Building peace in violence-torn Burkina Faso

January 31, 2022

A trained pharmacist-turned-human rights activist in Burkina Faso, Dr. Daouda Diallo documents human rights violations in a country wrought by violent clashes between government forces, local paramilitary groups and Islamist factions. The organization he helped to build – Collective Against Impunity and Stigmatization (CISC) – dedicatedly advocates for justice and accountability to victims of the violence and their families. His efforts to promote cohesion between different ethnic groups in his country earned him the recognition of Laureate of the 2022 Martin Ennals Award. At a time of renewed political instability following the military takeover on January 24, 2022, his commitment is all the more necessary.


© Olga Kravets / NOOR

A restless country longing for peace

Located in the Sahel region, Burkina Faso is one of the world’s poorest and most fragile states. The violence between Islamist factions, government forces and local militias has provoked one of the fastest growing humanitarian crises in the world, according to the United Nations. “My country is in crisis, powerless and overwhelmed with more than 1.5 million internally displaced people and 13% of schools currently closed”, Dr. Diallo tells us.

In its World Report 2022, Human Rights Watch notes that “there was a marked deterioration in Burkina Faso’s human rights and security situation due to attacks and atrocities by armed Islamist groups and unlawful killings by state security and pro-government militias.” Human rights violations are almost never investigated and often remain unprosecuted.

A military takeover putting rights at further risk

To make matters worse, a military-led coup on January 24, 2022 (the eighth since the country’s independence in 1960), plunged the country into greater instability. New military authorities in power are calling for more resources to counter attacks by jihadist groups, while the international community widely condemned the military takeover. The UN High Commissioner for Human Rights, Michelle Bachelet, who recently visited Burkina Faso, said she “deeply deplores” the coup, noting the importance of “preserving the hard-won democratic and human rights gains made in the country.


It is in this complex context that Dr. Daouda Diallo, a medical professional, has dedicated the past 20 years to the defense of human rights and the promotion of peace in Burkina Faso. He was head of the Burkinabe section of the international organization Kisal Observatory that promotes human rights in the Sahel before setting out to found CISC.

Dr. Daouda Diallo’s fight against impunity


In January 2019, Burkina Faso experienced the largest massacre in the country’s history. It took place during the Burkinabe jihadist insurgency and spanned the north-central region of the country, in 20 different villages within a 50km radius, lasting three days. It began with a jihadist attack on the village of Yirgou, which was followed by retaliatory attacks by Koglweogo “self-defense groups” against the Fulani population. Despite more than 200 people being killed, there was no appropriate intervention by state authorities. “If any case should illustrate the cruelty of this killing, it is this child who was torn from his mother’s back and thrown into a fire. This massacre was the trigger for the founding to the CISC”, Dr. Diallo said. CISC has since documented over 1000 cases of human rights violations, summary and extrajudicial executions, and helped to rescue over 100 victims of enforced disappearance. All this with the hope that one day the victims of the Yirgou massacre may claim justice.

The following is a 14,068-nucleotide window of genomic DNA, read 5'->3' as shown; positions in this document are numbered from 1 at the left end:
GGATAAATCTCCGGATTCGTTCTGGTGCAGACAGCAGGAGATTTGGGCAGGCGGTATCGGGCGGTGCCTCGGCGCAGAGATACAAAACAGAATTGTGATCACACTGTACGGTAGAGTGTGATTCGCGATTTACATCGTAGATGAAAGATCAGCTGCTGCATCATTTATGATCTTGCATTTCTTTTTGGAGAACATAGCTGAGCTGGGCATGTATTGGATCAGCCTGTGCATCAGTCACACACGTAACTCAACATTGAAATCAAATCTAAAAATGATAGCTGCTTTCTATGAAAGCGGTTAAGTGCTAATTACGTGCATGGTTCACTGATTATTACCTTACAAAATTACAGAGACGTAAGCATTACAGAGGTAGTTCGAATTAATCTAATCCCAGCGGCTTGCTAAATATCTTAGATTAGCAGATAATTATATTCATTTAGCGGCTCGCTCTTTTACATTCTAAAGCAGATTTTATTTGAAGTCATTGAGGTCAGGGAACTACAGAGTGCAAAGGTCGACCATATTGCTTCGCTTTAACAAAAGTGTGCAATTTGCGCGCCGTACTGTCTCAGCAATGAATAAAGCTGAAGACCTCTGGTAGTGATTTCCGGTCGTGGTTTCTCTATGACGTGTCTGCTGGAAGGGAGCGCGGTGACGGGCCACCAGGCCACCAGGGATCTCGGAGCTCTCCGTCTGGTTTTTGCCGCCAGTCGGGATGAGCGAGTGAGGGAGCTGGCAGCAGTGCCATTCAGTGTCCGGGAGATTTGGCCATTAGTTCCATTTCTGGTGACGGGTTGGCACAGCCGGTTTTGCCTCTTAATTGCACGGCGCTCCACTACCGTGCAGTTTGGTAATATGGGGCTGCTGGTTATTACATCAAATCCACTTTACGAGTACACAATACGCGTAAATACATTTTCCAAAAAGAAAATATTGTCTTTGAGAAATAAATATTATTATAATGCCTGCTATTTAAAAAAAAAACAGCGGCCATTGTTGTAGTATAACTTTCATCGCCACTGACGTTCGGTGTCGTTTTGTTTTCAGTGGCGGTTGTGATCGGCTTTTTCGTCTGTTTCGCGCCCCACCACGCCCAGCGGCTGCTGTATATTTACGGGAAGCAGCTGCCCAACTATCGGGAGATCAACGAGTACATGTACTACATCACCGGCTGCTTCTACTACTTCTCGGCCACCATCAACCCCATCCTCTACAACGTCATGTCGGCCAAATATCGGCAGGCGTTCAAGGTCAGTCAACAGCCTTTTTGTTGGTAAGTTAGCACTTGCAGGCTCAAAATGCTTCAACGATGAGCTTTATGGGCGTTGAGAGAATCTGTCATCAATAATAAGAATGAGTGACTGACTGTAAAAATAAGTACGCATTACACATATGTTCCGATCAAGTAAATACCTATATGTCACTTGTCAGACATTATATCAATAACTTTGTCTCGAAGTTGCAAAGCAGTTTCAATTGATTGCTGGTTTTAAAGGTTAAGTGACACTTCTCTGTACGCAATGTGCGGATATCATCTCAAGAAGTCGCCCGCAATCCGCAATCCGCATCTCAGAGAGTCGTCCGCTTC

Dr. Diallo’s organization thus directly addresses the social, religious, and ethnic fragmentation in Burkina Faso by calling for social cohesion to prevent further ethnicization and escalation of the conflict. “Daouda Diallo monitors, documents and reports on human rights violations by all sides to the ongoing conflict in Burkina Faso. He is fearless and deeply principled in confronting and calling for government security forces, armed militias and terrorist groups alike to be held accountable for their violations and abuses. He also takes a very humanistic and holistic approach to his human rights work, focusing not just on holding perpetrators accountable, but seeking justice and healing for victims and rights holders,” explains Phil Lynch, Martin Ennals Jury Member and Executive Director at ISHR.

A fearless determination


But his great commitment is not without danger. Having received multiple death threats, he is often forced into hiding.

In response to the military coup, Dr. Diallo told us: “Negation of the other has no place in a democratic Burkina Faso. I hope that the new military authorities address Burkina Faso’s deepening social divisions and ensure crucially needed protection for all civilians at risk from conflict, while scrupulously respecting international humanitarian law.”

Despite all, Dr. Diallo remains optimistic. He firmly believes that receiving the Martin Ennals Award will increase the credibility of CISC and ultimately benefit more people: “This award is a recognition and a victory for all human rights defenders in Burkina Faso. It encourages us to continue our work despite the sleepless nights, the threats, and the criticism we have endured. We will stay the course for the future.”